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The influence of fabrication pressure and other ceramic processing variables, including volumetric loading fraction and the particle size ratio of pore‐forming agents, on the porosity of fabricated ceramic anodes, was investigated using an integrated experimental approach with
mathematical modeling to differentiate the impacts of each parameter. Despite historic observation of the properties of ceramic bodies, to date, there is a lack of available models to accurately interpret the ceramic properties as a function of the processing variables. Herein, we focus on
the open porosity of the solid oxide fuel cell anode prepared from NiO/YSZ (nickel oxide/yttria stabilized zirconia) as the ceramic powder and using CMS (carbon microspheres) as a pore‐forming agent. A range of pore‐former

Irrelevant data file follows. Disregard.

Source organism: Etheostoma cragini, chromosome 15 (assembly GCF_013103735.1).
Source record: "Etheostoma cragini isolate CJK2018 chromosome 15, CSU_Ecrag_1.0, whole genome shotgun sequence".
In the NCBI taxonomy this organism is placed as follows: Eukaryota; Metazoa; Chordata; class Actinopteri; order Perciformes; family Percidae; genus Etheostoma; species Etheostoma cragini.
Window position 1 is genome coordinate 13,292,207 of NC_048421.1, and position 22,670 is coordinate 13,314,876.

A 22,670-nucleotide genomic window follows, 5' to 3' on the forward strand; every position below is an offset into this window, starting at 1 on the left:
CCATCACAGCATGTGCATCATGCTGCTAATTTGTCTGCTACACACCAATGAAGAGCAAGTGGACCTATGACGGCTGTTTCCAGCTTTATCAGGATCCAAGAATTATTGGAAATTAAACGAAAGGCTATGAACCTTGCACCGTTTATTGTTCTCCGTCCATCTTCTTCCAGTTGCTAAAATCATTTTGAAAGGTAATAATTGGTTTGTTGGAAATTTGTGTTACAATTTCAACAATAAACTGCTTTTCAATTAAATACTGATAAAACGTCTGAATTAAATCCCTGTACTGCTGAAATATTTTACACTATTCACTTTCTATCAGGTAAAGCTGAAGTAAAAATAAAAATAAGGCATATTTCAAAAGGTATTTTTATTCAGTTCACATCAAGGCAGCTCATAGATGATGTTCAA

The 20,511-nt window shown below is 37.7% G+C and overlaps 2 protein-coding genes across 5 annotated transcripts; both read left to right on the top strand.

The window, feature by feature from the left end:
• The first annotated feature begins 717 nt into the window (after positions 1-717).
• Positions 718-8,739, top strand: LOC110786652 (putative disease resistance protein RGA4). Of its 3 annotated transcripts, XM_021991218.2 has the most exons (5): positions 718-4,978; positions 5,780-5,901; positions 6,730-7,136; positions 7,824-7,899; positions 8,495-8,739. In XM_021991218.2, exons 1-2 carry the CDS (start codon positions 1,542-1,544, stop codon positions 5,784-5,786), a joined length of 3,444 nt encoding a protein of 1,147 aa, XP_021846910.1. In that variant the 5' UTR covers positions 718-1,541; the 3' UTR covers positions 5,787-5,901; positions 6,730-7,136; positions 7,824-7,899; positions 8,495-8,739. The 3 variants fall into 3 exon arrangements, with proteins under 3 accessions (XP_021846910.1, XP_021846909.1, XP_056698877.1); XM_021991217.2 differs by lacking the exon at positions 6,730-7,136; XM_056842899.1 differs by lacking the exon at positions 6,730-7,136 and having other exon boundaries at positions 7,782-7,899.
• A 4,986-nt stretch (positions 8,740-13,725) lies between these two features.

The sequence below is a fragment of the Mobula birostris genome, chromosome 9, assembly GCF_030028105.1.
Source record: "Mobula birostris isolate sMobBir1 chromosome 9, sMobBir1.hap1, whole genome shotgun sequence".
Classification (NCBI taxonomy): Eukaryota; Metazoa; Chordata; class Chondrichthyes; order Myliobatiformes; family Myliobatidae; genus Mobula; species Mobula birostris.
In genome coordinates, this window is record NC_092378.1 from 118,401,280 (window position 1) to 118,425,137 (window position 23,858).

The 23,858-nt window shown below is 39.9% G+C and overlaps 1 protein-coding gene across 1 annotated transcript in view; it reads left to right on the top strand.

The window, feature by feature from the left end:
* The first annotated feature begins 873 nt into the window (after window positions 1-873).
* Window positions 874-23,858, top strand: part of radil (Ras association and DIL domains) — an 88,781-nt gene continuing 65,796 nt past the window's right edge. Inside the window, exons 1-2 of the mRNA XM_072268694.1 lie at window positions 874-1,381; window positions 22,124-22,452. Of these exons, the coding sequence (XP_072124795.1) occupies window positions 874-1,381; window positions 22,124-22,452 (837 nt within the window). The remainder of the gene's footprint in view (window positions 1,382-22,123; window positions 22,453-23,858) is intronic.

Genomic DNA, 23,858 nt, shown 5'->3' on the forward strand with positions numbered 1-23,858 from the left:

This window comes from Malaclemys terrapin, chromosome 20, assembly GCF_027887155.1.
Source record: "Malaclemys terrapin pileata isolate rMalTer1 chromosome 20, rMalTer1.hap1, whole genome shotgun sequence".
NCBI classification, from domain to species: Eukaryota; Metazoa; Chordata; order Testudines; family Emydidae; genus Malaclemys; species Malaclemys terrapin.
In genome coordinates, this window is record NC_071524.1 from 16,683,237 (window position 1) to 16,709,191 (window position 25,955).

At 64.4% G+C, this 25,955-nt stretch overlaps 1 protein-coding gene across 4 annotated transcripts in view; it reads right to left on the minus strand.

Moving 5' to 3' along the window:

volumetric blend ratios (4.4%–44.6%) and different particle size ratios between NiO/YSZ and CMS (11.27, 4.29, and 0.26) were used, whereas the influence of the applied uni‐axial fabrication pressure on the open porosity
of sintered anode was studied in a range of atmospheric pressure up to 40 MPa. A good agreement was observed between the proposed model and the experimental data, implying that the approach could be used to determine the significant processing parameters to fabricate ceramics with desired
porosity. The model could also be used to interpret the physical basis of pore formation when using a pore‐forming agent in a fabricated porous ceramic body.